Insights into the effects of norepinephrine on memory: studies of noradrenergic modulation of synaptic plasticity in the dentate gyrus of the rat

Walling, Susan G. (2003) Insights into the effects of norepinephrine on memory: studies of noradrenergic modulation of synaptic plasticity in the dentate gyrus of the rat. Doctoral (PhD) thesis, Memorial University of Newfoundland.

[img] [English] PDF - Accepted Version
Available under License - The author retains copyright ownership and moral rights in this thesis. Neither the thesis nor substantial extracts from it may be printed or otherwise reproduced without the author's permission.

Download (5MB)


Norepinephrine (NE) is known to increase memory for emotional events. This catacholamine, applied exogenously or through natural release mechanisms, increases memory in rats and humans, and increases cell excitability in areas of the rat brain (NE-induced potentiation), in a manner congruent with other models of long-lasting memory support. The purpose of this dissertation is to investigate the effects of NE on synaptic efficacy in rat dentate gyrus, a component of the memory structure, the hippocampus. Three chapters are presented, each utilizing a different method of intensifying the synaptic levels of NE in the dentate gyrus, and investigating the ensuing effects on the perforant path-dentate gyrus evoked potential. -- In the first chapter, exogenous NE and noradrenergic agents were applied in the lateral ventricle of the awake rat, a technique used to meld in vitro bath application of drugs, with in vivo whole animal recording in the absence of anesthetic. Here it was found that NE, infused ventricularly reliably increased the synaptic contribution of the evoked potential (EPSP slope), a result characteristic of bath application of NE in the hippocampal slice. NE also increased dentate granule cell firing as indexed by the population spike amplitude of the evoked response. Though these initial increases returned to baseline within 30 min, a subset of animals monitored 24 hr after NE infusion, demonstrated long-term potentiation of the EPSP slope and population spike amplitude. Both the short-term and long-term potentiation were dependent on β-adrenergic receptor activation. The data suggest NE can mediate multiple phases of synaptic plasticity and long-term potentiation may not reflect an uninterrupted progression from short-term potentiation, a widely held theory of how long-term memories are formed. -- In the second chapter, the evoked population activity in the dentate gyrus of the anesthetized rat was monitored while the recently discovered neuropeptide orexin-A (OREX-A) was infused directly into the LC as a method of discretely activating LC neurons to evoke NE release in the hippocampus. Application of OREX-A at 3 concentrations (1, 10, and 100 nM) produced a robust potentiation of the population spike amplitude lasting for greater than 3 hr. This potentiation was reduced by intradentate application of the β-adrenergic receptor antagonist propranolol. Infusion of vehicle into the LC failed to produce changes in the evoked activity. LC infusion of the α₂₋adrenergic receptor agonist clonidine prior to OREX-A infusion, a method of pharmacologically inactivating LC neurons, blocked the effect of OREX-A. Lastly, hippocampal levels of NE were monitored to confirm that infusion of OREX-A into the LC produced a transient elevation of NE levels in the hippocampus. This is the first study to investigate hippocampal synaptic effects of orexinergic activation of LC neurons and the first to suggest that OREX-A can produce changes in synaptic activity reminiscent of memory formation. -- The third study takes advantage of a technique developed in the anesthetized preparation whereby endogenous release of NE is initiated by the application of the excitatory amino acid transmitter glutamate to the noradrenergic neurons of the LC. As anesthetized preparations are limited by the duration over which effects can be monitored, this technique was used in the awake rat to assess the effects of NE on the dentate gyrus evoked potential at periods 24 hr after LC activation. Glutamatergic activation of the LC neurons produced a robust facilitation of the dentate gyrus population spike and EPSP slope, an increase more sizable than that seen within the first 3 hr following LC activation. This effect is unusual in that short-term potentiation of the evoked potential was not a necessary requirement for the NE-induced long-term potentiation observed at 24 hr. Though this effect is novel in the mammalian nervous system, there are behavioral studies that are in keeping with this finding and similar synaptic effects have been seen in an invertebrate. These effects were dependent on the activation of β-adrenergic receptors and on the synthesis of de novo protein. -- Taken together these studies suggest locus coeruleus activation has a special role in the initiation of long-term increases in synaptic strength and cell responses in circuitry known to be critical for memory formation and, further, that short-term and long-term synaptic plasticity may be supported by distinct and independent processes.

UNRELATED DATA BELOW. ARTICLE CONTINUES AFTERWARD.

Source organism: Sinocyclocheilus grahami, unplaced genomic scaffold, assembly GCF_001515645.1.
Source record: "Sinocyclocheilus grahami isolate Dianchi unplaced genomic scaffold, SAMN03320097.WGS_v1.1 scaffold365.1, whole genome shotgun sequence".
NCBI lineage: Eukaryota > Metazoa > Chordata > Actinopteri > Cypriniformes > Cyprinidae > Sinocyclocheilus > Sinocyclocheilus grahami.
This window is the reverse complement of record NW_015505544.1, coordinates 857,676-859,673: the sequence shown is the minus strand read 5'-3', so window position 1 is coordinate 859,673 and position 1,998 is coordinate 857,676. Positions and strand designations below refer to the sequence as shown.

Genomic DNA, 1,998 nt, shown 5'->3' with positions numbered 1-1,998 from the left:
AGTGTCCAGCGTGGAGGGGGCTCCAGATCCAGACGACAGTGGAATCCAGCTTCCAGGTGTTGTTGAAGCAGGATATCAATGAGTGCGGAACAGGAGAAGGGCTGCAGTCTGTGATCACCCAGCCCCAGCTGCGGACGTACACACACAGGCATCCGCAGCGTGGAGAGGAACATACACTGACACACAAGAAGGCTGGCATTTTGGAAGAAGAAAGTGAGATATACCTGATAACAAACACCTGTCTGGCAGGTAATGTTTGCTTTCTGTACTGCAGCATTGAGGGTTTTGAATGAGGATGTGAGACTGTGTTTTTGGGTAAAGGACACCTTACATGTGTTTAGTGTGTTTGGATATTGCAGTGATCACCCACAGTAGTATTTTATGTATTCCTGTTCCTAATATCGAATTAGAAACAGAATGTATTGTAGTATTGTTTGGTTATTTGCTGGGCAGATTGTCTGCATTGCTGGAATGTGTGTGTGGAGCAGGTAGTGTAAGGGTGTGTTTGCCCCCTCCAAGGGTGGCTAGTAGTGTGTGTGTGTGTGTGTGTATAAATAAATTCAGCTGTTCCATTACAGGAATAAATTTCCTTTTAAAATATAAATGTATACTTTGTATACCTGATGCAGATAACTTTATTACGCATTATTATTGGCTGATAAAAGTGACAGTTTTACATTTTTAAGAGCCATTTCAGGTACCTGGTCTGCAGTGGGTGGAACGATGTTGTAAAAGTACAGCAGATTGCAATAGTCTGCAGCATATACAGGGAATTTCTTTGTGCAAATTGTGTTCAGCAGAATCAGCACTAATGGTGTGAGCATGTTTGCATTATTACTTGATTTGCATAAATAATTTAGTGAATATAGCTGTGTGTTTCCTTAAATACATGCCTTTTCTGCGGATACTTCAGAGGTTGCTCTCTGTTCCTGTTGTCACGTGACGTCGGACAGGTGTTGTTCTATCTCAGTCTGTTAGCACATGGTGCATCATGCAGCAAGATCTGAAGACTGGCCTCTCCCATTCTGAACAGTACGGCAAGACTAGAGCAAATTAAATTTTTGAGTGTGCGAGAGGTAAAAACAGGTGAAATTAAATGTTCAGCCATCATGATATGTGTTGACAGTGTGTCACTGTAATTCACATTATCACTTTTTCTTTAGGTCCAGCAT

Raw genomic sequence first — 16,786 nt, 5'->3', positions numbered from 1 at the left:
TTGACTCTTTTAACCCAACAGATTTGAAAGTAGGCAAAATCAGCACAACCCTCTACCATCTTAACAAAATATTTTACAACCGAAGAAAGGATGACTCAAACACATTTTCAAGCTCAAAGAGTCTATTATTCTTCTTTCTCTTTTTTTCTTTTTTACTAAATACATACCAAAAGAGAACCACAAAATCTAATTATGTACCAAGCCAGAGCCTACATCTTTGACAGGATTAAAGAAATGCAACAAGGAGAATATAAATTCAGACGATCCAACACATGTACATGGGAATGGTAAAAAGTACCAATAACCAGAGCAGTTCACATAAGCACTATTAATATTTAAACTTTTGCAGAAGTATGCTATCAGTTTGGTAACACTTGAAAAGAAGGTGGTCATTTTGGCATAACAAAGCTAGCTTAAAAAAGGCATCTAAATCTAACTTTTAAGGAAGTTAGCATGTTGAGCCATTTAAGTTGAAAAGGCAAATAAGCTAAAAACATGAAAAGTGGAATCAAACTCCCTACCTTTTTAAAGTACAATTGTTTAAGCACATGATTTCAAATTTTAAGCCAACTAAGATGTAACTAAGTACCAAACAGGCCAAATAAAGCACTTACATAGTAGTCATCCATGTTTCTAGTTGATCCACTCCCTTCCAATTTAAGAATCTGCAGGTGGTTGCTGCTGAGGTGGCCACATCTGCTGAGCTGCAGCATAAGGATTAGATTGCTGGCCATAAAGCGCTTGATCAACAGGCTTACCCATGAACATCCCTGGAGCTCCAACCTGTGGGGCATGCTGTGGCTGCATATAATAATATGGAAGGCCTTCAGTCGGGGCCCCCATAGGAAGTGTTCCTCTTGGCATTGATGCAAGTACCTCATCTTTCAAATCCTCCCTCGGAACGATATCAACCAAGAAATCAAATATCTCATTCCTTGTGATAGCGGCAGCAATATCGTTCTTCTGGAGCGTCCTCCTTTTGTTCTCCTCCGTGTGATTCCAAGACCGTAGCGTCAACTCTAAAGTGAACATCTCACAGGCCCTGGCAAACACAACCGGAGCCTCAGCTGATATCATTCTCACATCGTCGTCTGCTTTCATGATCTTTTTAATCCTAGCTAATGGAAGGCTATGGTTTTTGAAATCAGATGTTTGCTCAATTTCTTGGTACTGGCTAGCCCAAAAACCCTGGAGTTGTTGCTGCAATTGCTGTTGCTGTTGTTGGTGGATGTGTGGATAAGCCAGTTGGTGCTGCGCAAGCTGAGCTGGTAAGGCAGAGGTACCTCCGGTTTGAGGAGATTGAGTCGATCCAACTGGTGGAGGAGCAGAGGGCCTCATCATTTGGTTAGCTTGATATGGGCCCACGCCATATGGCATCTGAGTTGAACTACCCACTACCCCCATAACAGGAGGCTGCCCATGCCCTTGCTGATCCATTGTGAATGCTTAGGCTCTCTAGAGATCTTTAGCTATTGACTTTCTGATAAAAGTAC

Item Type: Thesis (Doctoral (PhD))
Item ID: 9876
Additional Information: Bibliography: leaves 150-201.
Department(s): Humanities and Social Sciences, Faculty of > Psychology
Science, Faculty of > Psychology
Date: 2003
Date Type: Submission
Library of Congress Subject Heading: Dentate gyrus; Memory--Physiological aspects; Noradrenaline.

Actions (login required)

View Item View Item


Downloads per month over the past year

View more statistics